Queen's University Belfast will be at the forefront of a major, new European push to combat increasingly sophisticated cyber-attacks.
The Queen's-led SAFEcrypto project will draw together cryptographers and other IT experts from Germany, France, Switzerland, Britain and Ireland to devise urgent security solutions capable of withstanding attack from the next generation of hackers.
The project will focus on an acute threat from emerging technologies including 'quantum computers' - capable of processing information many times faster than the silicon-based computers we use today.
The project, which will run for four years at a cost of €3.8million, will concentrate on three main areas:
- Protecting information passed via satellites
- Protecting public-safety communications systems, eg those used by police, fire and ambulance services
- Safeguarding the privacy of data collected by municipal authorities
Project lead Professor Máire O'Neill from the Centre for Secure Information Technologies (CSIT) at Queen's said: "CSIT was among the first centres in the UK to be recognised as a centre of academic excellence in cyber-security research in 2012, and it is a natural progression for us to start working on a larger, pan-European stage. Horizon 2020 has given us the opportunity to form a project consortium which is a true partnership between industry and academia. This is yet another example of how Queen's is making a difference and having a global impact on society."
Professor O'Neill, who was awarded a UK Royal Academy of Engineering Silver Medal in 2014 and who is a former British Female Inventor of the Year (2007), added: "Organisations are steadily increasing the level of spending on encryption products to protect their intellectual property and to maintain the privacy of customer details and personal information. It is estimated that 25% of enterprises globally operate an internal public key encryption infrastructure (PKI). We believe these present day PKI systems will become vulnerable to attack by a new form of very powerful quantum computers in the near future."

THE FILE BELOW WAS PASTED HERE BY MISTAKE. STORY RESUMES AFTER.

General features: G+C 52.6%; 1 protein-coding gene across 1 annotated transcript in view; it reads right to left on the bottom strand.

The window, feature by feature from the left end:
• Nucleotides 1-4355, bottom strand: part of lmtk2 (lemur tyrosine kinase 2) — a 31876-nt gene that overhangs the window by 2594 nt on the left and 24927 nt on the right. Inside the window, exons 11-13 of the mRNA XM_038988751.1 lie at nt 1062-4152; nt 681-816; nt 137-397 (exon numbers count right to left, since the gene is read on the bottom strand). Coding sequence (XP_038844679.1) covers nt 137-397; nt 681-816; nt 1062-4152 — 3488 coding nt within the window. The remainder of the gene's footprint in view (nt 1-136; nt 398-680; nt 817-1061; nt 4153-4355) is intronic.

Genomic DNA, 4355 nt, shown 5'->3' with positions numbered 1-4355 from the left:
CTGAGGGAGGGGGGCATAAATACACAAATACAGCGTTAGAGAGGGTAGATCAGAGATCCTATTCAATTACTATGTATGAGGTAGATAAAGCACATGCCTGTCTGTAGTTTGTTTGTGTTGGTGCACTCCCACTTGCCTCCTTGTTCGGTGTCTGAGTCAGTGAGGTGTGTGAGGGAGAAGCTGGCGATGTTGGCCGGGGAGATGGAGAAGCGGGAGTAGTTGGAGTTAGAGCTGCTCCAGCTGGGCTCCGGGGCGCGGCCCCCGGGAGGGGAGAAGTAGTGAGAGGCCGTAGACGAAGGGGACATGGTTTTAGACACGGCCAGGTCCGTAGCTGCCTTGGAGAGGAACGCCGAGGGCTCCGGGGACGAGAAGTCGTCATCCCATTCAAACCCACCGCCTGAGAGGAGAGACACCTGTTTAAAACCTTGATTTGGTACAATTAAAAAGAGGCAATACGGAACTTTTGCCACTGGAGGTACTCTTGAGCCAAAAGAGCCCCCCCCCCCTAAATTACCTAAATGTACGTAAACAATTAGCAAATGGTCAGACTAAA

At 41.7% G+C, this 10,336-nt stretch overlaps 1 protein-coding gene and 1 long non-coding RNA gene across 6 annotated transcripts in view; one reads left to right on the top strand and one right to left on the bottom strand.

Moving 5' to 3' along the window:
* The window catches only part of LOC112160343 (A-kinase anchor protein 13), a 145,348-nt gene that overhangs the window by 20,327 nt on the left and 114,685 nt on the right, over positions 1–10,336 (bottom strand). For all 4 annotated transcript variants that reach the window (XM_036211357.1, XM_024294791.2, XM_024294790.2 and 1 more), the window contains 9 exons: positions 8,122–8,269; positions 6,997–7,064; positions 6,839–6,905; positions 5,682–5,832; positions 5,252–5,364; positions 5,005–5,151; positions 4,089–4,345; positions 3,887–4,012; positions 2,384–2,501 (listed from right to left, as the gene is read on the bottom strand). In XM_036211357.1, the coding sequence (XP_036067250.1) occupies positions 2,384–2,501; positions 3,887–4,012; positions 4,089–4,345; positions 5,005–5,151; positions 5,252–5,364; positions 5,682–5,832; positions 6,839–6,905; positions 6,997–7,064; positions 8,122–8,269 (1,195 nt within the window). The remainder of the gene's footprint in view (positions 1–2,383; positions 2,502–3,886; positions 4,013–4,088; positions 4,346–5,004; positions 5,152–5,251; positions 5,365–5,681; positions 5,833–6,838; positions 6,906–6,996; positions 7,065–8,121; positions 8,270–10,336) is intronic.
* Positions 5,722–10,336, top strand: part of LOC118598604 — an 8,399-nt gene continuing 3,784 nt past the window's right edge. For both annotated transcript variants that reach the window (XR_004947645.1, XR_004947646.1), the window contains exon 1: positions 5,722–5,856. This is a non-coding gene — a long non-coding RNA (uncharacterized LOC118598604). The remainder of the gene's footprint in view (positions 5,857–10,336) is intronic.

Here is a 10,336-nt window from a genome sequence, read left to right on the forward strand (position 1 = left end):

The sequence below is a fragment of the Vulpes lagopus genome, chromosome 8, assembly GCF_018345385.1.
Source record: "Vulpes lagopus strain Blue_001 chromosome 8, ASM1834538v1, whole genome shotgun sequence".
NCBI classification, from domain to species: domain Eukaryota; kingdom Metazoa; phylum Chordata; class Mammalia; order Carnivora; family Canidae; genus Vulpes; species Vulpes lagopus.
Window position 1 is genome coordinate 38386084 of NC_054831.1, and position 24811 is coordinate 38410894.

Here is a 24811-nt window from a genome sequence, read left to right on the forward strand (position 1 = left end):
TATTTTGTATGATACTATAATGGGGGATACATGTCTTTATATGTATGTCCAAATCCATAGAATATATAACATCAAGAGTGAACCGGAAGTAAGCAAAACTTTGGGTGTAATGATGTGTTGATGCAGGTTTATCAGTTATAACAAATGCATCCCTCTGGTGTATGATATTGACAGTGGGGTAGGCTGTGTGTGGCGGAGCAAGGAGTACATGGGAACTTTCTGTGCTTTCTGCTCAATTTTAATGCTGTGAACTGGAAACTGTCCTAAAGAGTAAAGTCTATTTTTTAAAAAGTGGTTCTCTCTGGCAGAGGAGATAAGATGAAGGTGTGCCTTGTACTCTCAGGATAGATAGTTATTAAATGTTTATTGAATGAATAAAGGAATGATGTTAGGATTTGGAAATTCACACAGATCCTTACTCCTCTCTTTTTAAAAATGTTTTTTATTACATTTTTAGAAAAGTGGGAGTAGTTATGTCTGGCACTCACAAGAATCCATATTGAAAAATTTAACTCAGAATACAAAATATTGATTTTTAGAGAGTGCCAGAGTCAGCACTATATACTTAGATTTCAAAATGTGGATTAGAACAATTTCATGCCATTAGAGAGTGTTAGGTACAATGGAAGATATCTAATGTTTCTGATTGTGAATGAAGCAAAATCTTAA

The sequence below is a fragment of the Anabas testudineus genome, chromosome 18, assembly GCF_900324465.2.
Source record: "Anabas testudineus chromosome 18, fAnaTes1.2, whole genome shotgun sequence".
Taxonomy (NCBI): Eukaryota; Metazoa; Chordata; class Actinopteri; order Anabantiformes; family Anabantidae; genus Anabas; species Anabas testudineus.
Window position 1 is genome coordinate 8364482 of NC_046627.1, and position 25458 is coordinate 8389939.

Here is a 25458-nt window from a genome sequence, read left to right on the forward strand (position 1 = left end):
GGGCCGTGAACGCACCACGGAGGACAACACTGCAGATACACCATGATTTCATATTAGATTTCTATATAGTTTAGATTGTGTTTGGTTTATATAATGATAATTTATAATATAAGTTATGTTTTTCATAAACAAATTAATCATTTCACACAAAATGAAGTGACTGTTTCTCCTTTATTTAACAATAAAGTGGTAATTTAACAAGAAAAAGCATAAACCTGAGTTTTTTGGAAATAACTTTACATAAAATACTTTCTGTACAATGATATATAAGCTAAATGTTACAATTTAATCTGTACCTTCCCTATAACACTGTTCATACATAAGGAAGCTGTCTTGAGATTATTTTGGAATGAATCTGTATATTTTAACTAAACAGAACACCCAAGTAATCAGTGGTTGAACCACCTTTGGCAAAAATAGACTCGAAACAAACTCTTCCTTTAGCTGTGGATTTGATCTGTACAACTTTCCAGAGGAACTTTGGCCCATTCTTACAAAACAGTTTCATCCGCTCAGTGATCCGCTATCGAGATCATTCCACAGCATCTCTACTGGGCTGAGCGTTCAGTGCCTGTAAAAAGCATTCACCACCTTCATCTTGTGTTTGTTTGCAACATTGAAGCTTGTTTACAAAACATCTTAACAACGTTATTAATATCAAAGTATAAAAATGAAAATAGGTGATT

SAFEcrypto represents the first major project to be co-ordinated in Northern Ireland using funding from Horizon 2020, the biggest EU research and innovation programme ever developed. The NI Assembly has set a target of winning €145 million from the Horizon programme between now and 2020.
Queen's University is one of the UK's leading research-intensive universities, and has recently been placed in the Top Ten in the UK for research intensity in the Research Excellence Framework assessment. In this exercise, 93% of the research conducted by CSIT academics was adjudged to be 'world-leading' or 'internationally excellent'.
For further information, contact Una Bradley on 028 9097 5320 (Mon-Wed) or Michelle Cassidy on 028 9097 5310 (Thurs-Fri) or email email@example.com
Notes To Editors:
(1) Professor Máire O'Neill and one of her colleagues have some availability for interviews. Bids to the Communications Office on 028 9097 5320 (Mon-Wed) or 028 9097 5310 (Thurs-Fri) or email firstname.lastname@example.org
(2) The SAFEcrypto project will enable CSIT to collaborate with leading researchers in Ruhr-Universität Bochum (Germany), Università Della Svizzera Italiana (Switzerland), and INRIA (France) as well as partners in industry EMC (Ireland), Thales Research and Technology Ltd (UK) and HWCommunications Ltd (UK)
(3) Horizon 2020 is the biggest EU Research and Innovation programme ever with nearly €80 billion of funding available over 7 years (2014 to 2020) - in addition to any private investment that the money will attract. It aims to deliver breakthroughs, discoveries and world-firsts by taking great ideas from the laboratory to the market.